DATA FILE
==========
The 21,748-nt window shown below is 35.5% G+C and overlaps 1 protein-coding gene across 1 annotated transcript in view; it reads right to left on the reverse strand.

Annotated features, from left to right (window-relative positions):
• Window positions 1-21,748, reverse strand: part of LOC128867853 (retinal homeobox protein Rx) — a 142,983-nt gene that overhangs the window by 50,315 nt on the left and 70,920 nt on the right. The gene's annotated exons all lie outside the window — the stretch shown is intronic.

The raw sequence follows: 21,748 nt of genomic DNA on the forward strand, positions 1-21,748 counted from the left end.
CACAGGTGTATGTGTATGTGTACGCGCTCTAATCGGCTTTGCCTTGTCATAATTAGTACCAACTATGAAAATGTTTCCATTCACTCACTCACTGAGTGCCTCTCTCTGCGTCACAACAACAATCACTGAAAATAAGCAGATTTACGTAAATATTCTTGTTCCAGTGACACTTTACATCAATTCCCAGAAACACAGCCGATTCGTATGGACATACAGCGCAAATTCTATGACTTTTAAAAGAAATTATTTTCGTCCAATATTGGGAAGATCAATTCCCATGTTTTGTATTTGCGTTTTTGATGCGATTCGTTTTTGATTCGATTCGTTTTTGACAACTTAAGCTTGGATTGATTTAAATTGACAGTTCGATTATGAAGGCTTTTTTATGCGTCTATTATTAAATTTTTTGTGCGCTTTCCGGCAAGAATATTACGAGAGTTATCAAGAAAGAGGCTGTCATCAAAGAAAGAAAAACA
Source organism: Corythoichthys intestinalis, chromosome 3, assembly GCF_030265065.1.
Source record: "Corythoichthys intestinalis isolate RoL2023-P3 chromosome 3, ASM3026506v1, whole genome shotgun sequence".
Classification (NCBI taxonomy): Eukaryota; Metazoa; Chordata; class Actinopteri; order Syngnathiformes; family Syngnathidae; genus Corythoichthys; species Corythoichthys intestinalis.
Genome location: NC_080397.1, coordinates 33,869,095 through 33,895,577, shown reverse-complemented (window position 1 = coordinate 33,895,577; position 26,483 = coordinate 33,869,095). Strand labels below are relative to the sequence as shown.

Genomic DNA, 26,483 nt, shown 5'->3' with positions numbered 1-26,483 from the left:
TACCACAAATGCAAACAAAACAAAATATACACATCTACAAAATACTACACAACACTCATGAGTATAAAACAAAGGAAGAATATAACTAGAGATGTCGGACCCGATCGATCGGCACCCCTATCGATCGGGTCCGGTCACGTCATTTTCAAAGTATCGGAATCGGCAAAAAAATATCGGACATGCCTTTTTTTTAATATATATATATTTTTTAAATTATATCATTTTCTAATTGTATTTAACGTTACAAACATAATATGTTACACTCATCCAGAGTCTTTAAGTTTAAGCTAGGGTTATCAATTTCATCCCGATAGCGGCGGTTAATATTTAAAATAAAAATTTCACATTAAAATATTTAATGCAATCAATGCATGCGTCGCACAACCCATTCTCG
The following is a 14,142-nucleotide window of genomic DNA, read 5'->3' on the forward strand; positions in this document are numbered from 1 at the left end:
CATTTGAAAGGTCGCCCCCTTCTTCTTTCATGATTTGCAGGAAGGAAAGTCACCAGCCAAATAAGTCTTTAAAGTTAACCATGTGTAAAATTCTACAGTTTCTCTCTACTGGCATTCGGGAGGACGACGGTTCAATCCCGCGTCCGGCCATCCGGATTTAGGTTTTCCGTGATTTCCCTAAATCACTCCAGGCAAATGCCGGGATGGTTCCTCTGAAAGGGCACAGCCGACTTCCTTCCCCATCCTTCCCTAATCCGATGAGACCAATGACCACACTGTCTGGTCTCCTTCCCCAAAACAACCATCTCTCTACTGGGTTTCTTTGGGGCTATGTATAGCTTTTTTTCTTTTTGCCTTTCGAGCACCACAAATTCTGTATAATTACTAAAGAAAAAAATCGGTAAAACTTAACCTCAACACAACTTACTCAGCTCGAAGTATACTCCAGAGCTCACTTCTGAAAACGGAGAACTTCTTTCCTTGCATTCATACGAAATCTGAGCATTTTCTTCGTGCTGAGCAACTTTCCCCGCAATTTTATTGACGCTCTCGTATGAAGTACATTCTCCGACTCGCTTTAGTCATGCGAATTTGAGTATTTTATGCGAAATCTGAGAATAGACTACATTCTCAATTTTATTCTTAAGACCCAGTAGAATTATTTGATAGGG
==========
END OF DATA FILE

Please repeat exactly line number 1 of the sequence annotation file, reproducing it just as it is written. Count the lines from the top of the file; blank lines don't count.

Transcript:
The 21,748-nt window shown below is 35.5% G+C and overlaps 1 protein-coding gene across 1 annotated transcript in view; it reads right to left on the reverse strand.